Jordan Spieth explains the one thing you should NEVER do as a teammate
Jordan Spieth, across three Ryder Cup appearances, is 7-2-2 as a fourballs and foursomes teammate. The U.S., without that mark over that stretch, is 12-22-3 in those formats.
Or, in other words, Spieth has nothing to apologize for. And the Americans are, well, sorry.
Which may beg the question from potential teammates (and countless other players) as the latest iteration of the team event kicks off next month at Whistling Straits in Wisconsin:
Help, Jordan. What’s your tip to being a teammate?
Don’t be sorry.
“Well, I think each format’s very different, foursomes versus fourball, but I would say for either one, my big thing is always no apologizing,” Spieth said this week at the World Golf Championships-FedEx St. Jude Invitational. “We all know what each other is capable of doing on that team, and you don’t have to feel insecure about a bad hole or a bad stretch of holes or something like that because as long as you don’t lose confidence, you can step up and hit that next shot without really caring what your teammate thinks about you and you’re just playing for yourself. I think that’s most important.
“I’m always a big no-apologizing guy regardless of the situation. We’re the men in the arena out there’ we’re the ones going out there. It’s going to be something different than we’re used to playing our own ball regardless of the best ball. You’re going to have strategy, and it is a little bit different.
“That, I guess, would be the No. 1 thing is you’re kind of going out with a teammate, but you’re kind of sitting there going, ‘Don’t act like you have to do anything for me. Go out there and do exactly what you do for yourself.’”
Spieth, in his Ryder Cup debut, in 2014 at Gleneagles in Scotland, went 2-0 in fourballs and 0-0-1 in foursomes (he didn’t play in Friday foursomes). In 2016 at Hazeltine in Minnesota, he went 1-1 in fourballs and 1-0-1 in foursomes, and in 2018 at Le Golf National in France, Spieth went 1-1 in foursomes and 2-0 in fourballs. But had the 2020 Ryder Cup not been postponed to this year, he very well could have gone 0-0.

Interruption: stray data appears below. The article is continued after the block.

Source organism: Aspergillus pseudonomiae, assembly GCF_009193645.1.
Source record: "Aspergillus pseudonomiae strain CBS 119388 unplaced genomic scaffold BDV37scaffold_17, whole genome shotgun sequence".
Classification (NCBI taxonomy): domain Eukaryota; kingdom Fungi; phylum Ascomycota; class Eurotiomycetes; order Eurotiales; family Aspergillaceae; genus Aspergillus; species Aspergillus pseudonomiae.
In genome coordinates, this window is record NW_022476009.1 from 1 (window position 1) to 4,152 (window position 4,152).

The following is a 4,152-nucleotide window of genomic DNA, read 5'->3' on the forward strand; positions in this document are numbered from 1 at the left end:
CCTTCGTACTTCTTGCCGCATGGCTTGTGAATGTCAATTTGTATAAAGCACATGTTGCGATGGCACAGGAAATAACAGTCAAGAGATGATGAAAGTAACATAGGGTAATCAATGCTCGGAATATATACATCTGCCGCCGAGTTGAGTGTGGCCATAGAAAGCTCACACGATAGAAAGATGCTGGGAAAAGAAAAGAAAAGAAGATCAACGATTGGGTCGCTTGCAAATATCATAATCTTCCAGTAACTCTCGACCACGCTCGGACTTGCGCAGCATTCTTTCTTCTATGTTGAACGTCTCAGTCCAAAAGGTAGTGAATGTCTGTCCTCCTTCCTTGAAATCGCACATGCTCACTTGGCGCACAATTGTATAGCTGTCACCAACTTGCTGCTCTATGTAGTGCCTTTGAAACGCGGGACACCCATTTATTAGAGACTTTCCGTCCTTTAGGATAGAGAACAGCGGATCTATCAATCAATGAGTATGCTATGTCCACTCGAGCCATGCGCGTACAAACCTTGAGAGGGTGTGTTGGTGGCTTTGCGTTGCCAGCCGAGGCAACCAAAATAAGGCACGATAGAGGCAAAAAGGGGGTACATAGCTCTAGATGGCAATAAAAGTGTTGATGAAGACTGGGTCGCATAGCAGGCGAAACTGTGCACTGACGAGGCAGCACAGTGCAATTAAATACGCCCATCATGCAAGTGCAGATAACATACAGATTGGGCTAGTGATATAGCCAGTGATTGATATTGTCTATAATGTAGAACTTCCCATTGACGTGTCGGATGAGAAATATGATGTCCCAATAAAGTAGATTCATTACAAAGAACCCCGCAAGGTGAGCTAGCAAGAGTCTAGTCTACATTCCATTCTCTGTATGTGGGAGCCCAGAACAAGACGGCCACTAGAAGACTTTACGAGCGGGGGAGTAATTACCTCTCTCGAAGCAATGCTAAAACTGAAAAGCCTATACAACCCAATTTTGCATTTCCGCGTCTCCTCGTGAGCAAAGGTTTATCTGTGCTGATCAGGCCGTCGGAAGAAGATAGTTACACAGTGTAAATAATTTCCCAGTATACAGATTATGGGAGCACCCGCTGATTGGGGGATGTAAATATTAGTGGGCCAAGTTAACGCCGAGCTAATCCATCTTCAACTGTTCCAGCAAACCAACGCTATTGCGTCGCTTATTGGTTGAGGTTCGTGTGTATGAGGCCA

His struggles since 2017, when he won his last major, have been well dissected, but in short, he had dipped in the world rankings to around triple digits and likely would have been watching the event from home. But since the Waste Management Open in February? He’s finished no worse than a tie for 30th at this year’s four majors, which includes a runner-up finish at last month’s Open Championship. Spieth’s now 11th in the world, and seventh in the U.S. team standings, just outside of the six automatic picks.
The break of the Ryder Cup being bumped back a year is not lost on him.
“I wouldn’t have picked myself last year even though I think I could have helped the team,” said Spieth, who shot a seven-under 63 during Saturday’s third round of the St. Jude. “I always think that if I — like in 2018 when I was on that Ryder Cup team, I was not playing as well as some guys that weren’t on that team coming in, but went over there and just, you know, I just love that tournament, find a way to make it work and win some matches.
“I don’t think that I’ll necessarily have a different or more appreciation because I didn’t end up missing out and watching one. I did miss out and watch a Presidents Cup, but I didn’t do that with a Ryder Cup. I think I’m going to go in with the idea that this is where I belong, this is who I am and I’m supposed to come in and be a points leader for this team and that’s the goal I think everybody coming in should have for our team. So I really, I don’t see it as being an extra appreciation because I may have missed out last year; I think I kind of got lucky that I didn’t have to go through that this time around and hopefully not for a long time.”